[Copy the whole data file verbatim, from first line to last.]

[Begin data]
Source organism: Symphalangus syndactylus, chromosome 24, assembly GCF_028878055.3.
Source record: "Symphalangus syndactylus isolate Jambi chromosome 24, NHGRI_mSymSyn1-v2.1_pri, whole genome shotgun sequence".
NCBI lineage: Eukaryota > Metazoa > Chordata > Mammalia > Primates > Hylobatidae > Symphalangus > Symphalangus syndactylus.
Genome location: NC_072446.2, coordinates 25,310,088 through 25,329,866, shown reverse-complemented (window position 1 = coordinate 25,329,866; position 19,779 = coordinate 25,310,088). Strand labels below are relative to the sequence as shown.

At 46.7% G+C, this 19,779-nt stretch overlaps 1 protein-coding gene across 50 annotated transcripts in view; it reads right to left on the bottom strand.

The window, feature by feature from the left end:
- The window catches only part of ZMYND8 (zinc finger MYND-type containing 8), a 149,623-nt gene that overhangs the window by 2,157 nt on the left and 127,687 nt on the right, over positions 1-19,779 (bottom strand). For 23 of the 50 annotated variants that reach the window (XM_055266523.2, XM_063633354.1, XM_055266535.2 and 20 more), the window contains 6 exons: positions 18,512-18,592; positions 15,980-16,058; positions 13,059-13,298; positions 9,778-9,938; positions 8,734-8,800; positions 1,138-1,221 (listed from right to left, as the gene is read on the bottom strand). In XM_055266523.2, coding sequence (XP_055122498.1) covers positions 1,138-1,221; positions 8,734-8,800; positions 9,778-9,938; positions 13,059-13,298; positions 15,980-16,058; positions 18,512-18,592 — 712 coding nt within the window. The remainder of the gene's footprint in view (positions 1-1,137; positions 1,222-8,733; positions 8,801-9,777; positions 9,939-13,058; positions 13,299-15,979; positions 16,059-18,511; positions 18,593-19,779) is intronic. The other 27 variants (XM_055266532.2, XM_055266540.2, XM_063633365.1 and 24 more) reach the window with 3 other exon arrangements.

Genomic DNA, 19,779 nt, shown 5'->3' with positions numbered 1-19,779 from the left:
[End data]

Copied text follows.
Source organism: Symphalangus syndactylus, chromosome 24, assembly GCF_028878055.3.
Source record: "Symphalangus syndactylus isolate Jambi chromosome 24, NHGRI_mSymSyn1-v2.1_pri, whole genome shotgun sequence".
NCBI lineage: Eukaryota > Metazoa > Chordata > Mammalia > Primates > Hylobatidae > Symphalangus > Symphalangus syndactylus.
Genome location: NC_072446.2, coordinates 25,310,088 through 25,329,866, shown reverse-complemented (window position 1 = coordinate 25,329,866; position 19,779 = coordinate 25,310,088). Strand labels below are relative to the sequence as shown.

At 46.7% G+C, this 19,779-nt stretch overlaps 1 protein-coding gene across 50 annotated transcripts in view; it reads right to left on the bottom strand.

The window, feature by feature from the left end:
- The window catches only part of ZMYND8 (zinc finger MYND-type containing 8), a 149,623-nt gene that overhangs the window by 2,157 nt on the left and 127,687 nt on the right, over positions 1-19,779 (bottom strand). For 23 of the 50 annotated variants that reach the window (XM_055266523.2, XM_063633354.1, XM_055266535.2 and 20 more), the window contains 6 exons: positions 18,512-18,592; positions 15,980-16,058; positions 13,059-13,298; positions 9,778-9,938; positions 8,734-8,800; positions 1,138-1,221 (listed from right to left, as the gene is read on the bottom strand). In XM_055266523.2, coding sequence (XP_055122498.1) covers positions 1,138-1,221; positions 8,734-8,800; positions 9,778-9,938; positions 13,059-13,298; positions 15,980-16,058; positions 18,512-18,592 — 712 coding nt within the window. The remainder of the gene's footprint in view (positions 1-1,137; positions 1,222-8,733; positions 8,801-9,777; positions 9,939-13,058; positions 13,299-15,979; positions 16,059-18,511; positions 18,593-19,779) is intronic. The other 27 variants (XM_055266532.2, XM_055266540.2, XM_063633365.1 and 24 more) reach the window with 3 other exon arrangements.

Genomic DNA, 19,779 nt, shown 5'->3' with positions numbered 1-19,779 from the left: